An important implication of herd immunity is that failure to immunize a child against a transmissible infection may not only render that child susceptible to infection, but may imperil other children. Unimmunized school children in Colorado had a greatly increased risk of catching measles (22-fold) and pertussis (6-fold)13. In addition, pertussis outbreaks were more likely in schools with a higher percentage of unimmunized children12. Immunization against pertussis is not 100% protective, so fully immunized children were catching pertussis, and possibly transmitting it to their infant siblings, yet the pertussis was circulating largely because some of their fellow school children were not immunized.
When the population is highly immunized against a disease subject to herd immunity, then a parent may elect not to have their child immunized, and the child is protected by the herd. Such parents are sometimes referred to as ‘free riders’14. If the number of free riders increases, the population becomes more susceptible, and the disease will start to circulate.
What this description also illustrates is that the risk-benefit equation of immunization against a transmissible infection varies for any single child in the community according to community rates of immunization. If almost all other children are immunized, then a child can be unimmunized and benefit from herd immunity. If vaccine-preventable diseases like measles and pertussis are circulating, because of low levels of immunization, the benefit of immunization for any individual far outweighs the risk. A corollary is that immunization of a child against a transmissible infection protects the community as well as protecting that individual.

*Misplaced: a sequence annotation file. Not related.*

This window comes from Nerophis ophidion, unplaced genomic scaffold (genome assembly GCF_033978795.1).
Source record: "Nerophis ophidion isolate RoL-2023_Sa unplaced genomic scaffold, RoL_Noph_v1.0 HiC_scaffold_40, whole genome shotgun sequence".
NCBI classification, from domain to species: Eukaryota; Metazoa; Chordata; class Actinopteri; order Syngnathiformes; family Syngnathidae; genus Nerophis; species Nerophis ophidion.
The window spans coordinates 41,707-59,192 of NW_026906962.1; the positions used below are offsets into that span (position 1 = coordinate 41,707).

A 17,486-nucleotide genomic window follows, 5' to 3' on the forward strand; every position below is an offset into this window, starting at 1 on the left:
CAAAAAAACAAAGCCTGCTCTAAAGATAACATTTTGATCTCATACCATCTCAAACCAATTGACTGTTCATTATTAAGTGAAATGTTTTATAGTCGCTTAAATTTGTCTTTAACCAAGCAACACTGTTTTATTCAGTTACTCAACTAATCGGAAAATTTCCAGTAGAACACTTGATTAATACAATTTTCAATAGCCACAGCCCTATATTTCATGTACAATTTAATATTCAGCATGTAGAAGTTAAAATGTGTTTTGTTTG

Arguments in favour of compulsory immunization
Communitarianism is a modern term for a philosophical theory that insists that we recognize the value not only of individual freedom but also of the common good15. Although communitarianism is a modern term, it is an ancient concept: philosophers such as Aristotle and David Hume espoused the importance of the community15.
A communitarian may well argue that immunization benefits the whole community and protects the common good of society, and that since its significance in protecting the common good outweighs its significance in limiting individual freedom, immunization should be compulsory. An extreme communitarian might say that everyone in the community should be immunized (unless there is a medical contra-indication) and that anyone who declined immunization was effectively declining to be part of the community and should be forced to leave the community. A moderate communitarian would find a less draconian sanction for non-compliance.
Consequentialists or utilitarians argue that actions or policies are good or bad according to the balance of their good and bad consequences. Compulsory immunization would be preferable to voluntary immunization if it produced the best overall result, from a perspective that gives equal weight to the interests of each affected party. Compulsory childhood immunization would almost certainly result in less disease and hence less suffering, which would outweigh vaccine adverse events. A bad consequence to consider, however, is the limitation to personal freedom occasioned by coercing people to immunize their children. If compulsory immunization caused concern about coercive government control, yet voluntary immunization could achieve almost equally high rates, then a consequentialist might prefer voluntary immunization. If compulsory immunization was the best way to protect children and was acceptable to the community, then a consequentialist should favour compulsory immunization.